NEARLY 500 Jurong Country Club (JCC) members walked away disappointed after an intense 2 1/2-hour meeting with the club's general committee on Tuesday failed to yield clear answers.
The members are being asked to wait until an extraordinary general meeting (EGM) in mid-July to get more definitive information on issues such as possible payouts.
It was the first time the club had engaged with members since the Government announced on May 11 that the 67ha JCC site would be acquired to develop the Singapore-Kuala Lumpur high-speed rail terminus.
The Singapore Land Authority (SLA) has said the club has to vacate the site by November next year.
At the meeting on Tuesday evening, held on the club's premises, many members wanted to know what payout they could expect from SLA, which said it would compensate the club "based on market value".
They were told by a panel chaired by president Bobby Wee that the club has appointed law firm Rajah and Tann and real estate firm Knight Frank to work out how to value the land.
"We don't know how our land and loss of use is going to be valued," said Mr Mike Liew, chairman of the marketing and communications committee. But he assured members they would have an answer at the EGM.
Mr Liew said the committee is also hoping to tell members the methodology and the value of submission of claims at the EGM.
It will also share proposals for the distribution of the compensation received.
Mr Liew added that the EGM would also be necessary to ratify the appointments of Rajah and Tann as legal advisers and Knight Frank as valuers, as there is a "high possibility that the expenditure here could reach half a million dollars". He also revealed that Aug 3 is the deadline for the submission of claims to SLA.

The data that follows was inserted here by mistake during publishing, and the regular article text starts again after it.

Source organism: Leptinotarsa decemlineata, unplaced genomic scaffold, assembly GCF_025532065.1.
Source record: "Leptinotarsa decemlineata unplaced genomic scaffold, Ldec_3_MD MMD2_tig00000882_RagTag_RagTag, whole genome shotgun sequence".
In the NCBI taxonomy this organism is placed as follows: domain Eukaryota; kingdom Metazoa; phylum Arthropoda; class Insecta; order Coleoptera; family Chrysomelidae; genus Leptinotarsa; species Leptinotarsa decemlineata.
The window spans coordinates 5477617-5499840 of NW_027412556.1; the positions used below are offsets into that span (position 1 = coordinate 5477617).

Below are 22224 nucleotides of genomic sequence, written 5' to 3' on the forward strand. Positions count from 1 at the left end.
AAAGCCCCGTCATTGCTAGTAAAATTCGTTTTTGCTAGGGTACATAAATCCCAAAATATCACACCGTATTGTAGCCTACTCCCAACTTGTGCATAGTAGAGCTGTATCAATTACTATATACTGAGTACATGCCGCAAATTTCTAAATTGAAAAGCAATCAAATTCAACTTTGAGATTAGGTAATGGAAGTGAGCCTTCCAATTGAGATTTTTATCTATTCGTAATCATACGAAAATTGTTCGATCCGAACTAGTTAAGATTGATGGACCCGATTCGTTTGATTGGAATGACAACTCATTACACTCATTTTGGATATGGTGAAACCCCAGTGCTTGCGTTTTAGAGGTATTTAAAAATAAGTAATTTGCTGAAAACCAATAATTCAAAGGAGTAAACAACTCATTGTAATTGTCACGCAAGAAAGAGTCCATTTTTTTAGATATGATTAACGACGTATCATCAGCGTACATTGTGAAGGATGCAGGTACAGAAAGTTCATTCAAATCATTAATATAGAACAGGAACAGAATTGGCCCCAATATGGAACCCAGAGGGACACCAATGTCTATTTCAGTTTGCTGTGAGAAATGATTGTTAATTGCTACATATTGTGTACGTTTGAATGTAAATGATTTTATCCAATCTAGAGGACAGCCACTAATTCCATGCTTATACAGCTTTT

"This is a landmark case... This has never happened before. We are the first club to be acquired... so there has to be a lot of work to be done," Mr Liew told members.
"We will try to figure out the winding down timeline and the key actions leading to the November 2016 handing over of site."
Some members voiced their frustrations to the committee about having to rely on the media for updates about the acquisition.
Meanwhile members with debentures - a type of investment security attached to some memberships - wanted the club to assist them in redeeming their debentures by next year.
Aside from practical matters, some members got emotional when they spoke about the friendships they have built at the club over the decades.
One of them suggested that the existing golf facilities and equipment be sold before the handing over of the site, while another urged the committee to seek compensation above market value.
Mr Liew said the club has held several meetings to discuss the "possibility or desirability of JCC asking for an extension of time on the handing over of land".
A club spokesman told The Straits Times the club is working with the union to help its 112 staff members get jobs elsewhere.
"We will shrink our operations in time, but for now, business is as usual and we are still getting bookings for our function rooms. In fact, we will be hosting a wedding at our club this weekend."
The club has about 2,700 members and 60 per cent of them hold golf memberships while the rest are social members.